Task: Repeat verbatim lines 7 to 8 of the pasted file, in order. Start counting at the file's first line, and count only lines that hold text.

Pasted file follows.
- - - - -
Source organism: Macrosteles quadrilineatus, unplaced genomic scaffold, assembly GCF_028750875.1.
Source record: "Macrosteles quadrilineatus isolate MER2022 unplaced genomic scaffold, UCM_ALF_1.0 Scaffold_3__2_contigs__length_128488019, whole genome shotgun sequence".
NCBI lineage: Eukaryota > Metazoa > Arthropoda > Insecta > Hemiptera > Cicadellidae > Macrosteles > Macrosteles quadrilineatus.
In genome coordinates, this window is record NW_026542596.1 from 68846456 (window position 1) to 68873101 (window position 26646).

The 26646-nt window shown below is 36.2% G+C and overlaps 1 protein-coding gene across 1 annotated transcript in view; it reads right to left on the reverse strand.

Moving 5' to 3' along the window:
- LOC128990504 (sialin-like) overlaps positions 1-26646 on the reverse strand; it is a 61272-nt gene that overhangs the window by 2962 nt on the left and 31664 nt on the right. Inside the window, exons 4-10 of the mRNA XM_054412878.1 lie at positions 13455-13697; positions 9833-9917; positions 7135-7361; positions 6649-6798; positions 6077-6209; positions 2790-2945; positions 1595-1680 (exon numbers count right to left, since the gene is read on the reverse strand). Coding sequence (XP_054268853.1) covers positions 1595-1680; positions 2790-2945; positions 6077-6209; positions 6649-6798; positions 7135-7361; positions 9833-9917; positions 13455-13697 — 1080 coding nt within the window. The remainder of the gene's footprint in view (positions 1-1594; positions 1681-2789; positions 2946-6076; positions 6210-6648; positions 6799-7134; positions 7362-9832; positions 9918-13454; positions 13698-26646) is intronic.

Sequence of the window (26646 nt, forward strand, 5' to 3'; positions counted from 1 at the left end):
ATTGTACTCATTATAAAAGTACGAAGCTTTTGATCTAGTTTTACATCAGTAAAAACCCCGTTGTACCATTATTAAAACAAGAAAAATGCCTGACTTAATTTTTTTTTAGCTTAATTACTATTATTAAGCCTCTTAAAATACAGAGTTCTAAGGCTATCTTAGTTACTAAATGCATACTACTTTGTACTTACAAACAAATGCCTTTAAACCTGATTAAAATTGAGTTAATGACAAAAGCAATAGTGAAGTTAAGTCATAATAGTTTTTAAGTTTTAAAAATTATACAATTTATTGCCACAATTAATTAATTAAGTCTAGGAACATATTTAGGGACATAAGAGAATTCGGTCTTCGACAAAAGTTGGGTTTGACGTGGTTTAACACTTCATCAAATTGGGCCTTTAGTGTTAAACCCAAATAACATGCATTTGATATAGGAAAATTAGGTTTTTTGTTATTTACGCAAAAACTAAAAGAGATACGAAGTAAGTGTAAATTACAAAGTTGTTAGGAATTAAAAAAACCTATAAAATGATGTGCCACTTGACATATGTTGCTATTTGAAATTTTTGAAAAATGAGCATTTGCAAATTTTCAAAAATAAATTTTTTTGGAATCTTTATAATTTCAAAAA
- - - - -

- LOC128990504 (sialin-like) overlaps positions 1-26646 on the reverse strand; it is a 61272-nt gene that overhangs the window by 2962 nt on the left and 31664 nt on the right. Inside the window, exons 4-10 of the mRNA XM_054412878.1 lie at positions 13455-13697; positions 9833-9917; positions 7135-7361; positions 6649-6798; positions 6077-6209; positions 2790-2945; positions 1595-1680 (exon numbers count right to left, since the gene is read on the reverse strand). Coding sequence (XP_054268853.1) covers positions 1595-1680; positions 2790-2945; positions 6077-6209; positions 6649-6798; positions 7135-7361; positions 9833-9917; positions 13455-13697 — 1080 coding nt within the window. The remainder of the gene's footprint in view (positions 1-1594; positions 1681-2789; positions 2946-6076; positions 6210-6648; positions 6799-7134; positions 7362-9832; positions 9918-13454; positions 13698-26646) is intronic.

Sequence of the window (26646 nt, forward strand, 5' to 3'; positions counted from 1 at the left end):